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The Personal Capital Financial Terms Glossary for New Investors
The latest in financial planning, retirement, taxes, and everything else about money and investing.
Active investing is an investment strategy in which the investor generally attempts to generate superior returns by picking specific securities or timing the market by shifting in and out of various asset classes.
An annuity is an insurance contract that is typically used to provide a guaranteed income for a period of time or for life and were designed with the idea of preventing a situation in which you outlive your retirement assets. Annuities can be complex, with many different types and options.
A payment made by a company to its shareholders usually out of profits or reserves. Dividends are allocated at a fixed amount per share and are taxed in the year in which the company pays them.
A person or organization with the power to act on behalf of another obliged to perform their duties in the best interest of that person or party. For financial institutions and advisors operating under the fiduciary standard, this means that they have a legal duty to act in your best interest.
Legacy planning is a comprehensive term that is usually used in context of planning for future generations – in essence, your legacy. It’s about deciding what to do with your estate (e.g., your assets) and what impact that ends up having on those who receive it.
Broadly speaking, mutual funds are a basket of securities that are actively managed by a fund manager and are owned in a pool with other investors. In exchange for that management, investors pay a fee based on the level of management involved.
Passive investing is an investment approach that usually involves determining a long-term asset allocation and then using a low-cost indexing approach to maintain that allocation.
RMDs are an annual amount you are required to withdraw from their tax-deferred accounts (most commonly traditional 401ks and IRAs) starting in the year you turn 70 ½. The required amount is a percentage of the account and increases with age.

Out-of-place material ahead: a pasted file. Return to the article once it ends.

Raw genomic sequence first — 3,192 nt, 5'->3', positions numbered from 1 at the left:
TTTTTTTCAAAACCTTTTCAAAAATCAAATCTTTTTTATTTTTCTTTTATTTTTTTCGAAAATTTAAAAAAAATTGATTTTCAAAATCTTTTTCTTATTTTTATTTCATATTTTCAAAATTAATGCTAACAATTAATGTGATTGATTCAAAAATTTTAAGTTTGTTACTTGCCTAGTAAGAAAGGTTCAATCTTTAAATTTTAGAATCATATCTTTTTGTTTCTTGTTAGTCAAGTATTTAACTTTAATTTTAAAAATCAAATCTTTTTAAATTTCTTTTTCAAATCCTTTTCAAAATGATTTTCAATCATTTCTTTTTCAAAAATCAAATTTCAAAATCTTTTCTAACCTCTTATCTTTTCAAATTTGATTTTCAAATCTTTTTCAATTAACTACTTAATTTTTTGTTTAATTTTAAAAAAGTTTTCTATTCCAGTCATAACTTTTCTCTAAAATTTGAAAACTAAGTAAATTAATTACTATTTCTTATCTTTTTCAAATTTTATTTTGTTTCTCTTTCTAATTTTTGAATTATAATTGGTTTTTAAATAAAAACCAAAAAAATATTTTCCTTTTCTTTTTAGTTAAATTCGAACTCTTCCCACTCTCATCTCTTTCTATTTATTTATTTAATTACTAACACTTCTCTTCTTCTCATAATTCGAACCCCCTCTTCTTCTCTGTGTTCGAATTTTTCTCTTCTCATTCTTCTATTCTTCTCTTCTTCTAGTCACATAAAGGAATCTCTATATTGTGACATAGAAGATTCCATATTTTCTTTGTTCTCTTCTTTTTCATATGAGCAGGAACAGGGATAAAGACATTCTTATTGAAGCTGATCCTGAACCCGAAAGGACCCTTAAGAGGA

Smart Weighting™ is Personal Capital’s proprietary investment approach that more evenly weights the factors of size, style and sector when compared to traditional cap-weighted indices, which increases diversification and may help reduce risk from sector bubbles in a market decline.
Tax-loss harvesting is a technique that allows you to offset some or all of your realized gains by proactively harvesting available losses by selling depreciated securities.Typically, tax-loss harvesting works best through portfolios of individual stocks in taxable investment accounts.
Volatility refers to dramatic fluctuations of a market or security over a short period of time. Volatility is primarily measured by standard deviation.
A fee paid by an investor for professional financial advisory services. Fees are usually either asset-based, which charge a percentage of the assets under management, or commission-based (usually associated with broker-dealers).
A broker-dealer is an individual or firm who buys and sells securities for its own accounts on behalf of clients.
An ETF is fund used to buy stocks, bonds, or other investments. The fund is then divided into shares, which are traded on an exchange. Most, but not all, ETFs are index funds which employ a passive-investment structure and have relatively low fees.
A financial advisor is a professional who provides financial services to a client based on their specific situation. Services often include investment support, financial planning, including help with insurance decisions, taxes, estate planning, and overall portfolio management. Financial advisors can be either fiduciaries or broker-dealers.
Liquidity is the extent to which an asset can be quickly bought or sold (liquidized) without impacting the price of that asset. For example, an asset that is easy to sell quickly for full-price is considered highly liquid.
A profit or loss on an investment over a period of time compared to the cost of the original investment, which is usually represented as a percentage.
Risk tolerance is the amount of variability or fluctuation in the market you are able to withstand. Having a realistic understanding of how much risk you can tolerate, as well as your objectives for taking risk, is essential to constructing a successful portfolio.
RSUs are stock awards that are subject to vesting requirements and transferability restrictions. They are issued in the form of units – not stock – which correspond in number and value to a specified number of shares of employer stock.
A contract between a buyer and a seller that gives the buyer the privilege to buy or sell a specific number of shares of a security at a pre-set price (“exercise” or “strike” price) within a certain amount of time.
A trust is a legal arrangement designed to hold, safeguard, distribute and control assets on behalf of a beneficiary or beneficiaries. A trustor (the person who creates the trust) gives another party, the trustee, rights to manage the trust’s properties for a third party, the beneficiary.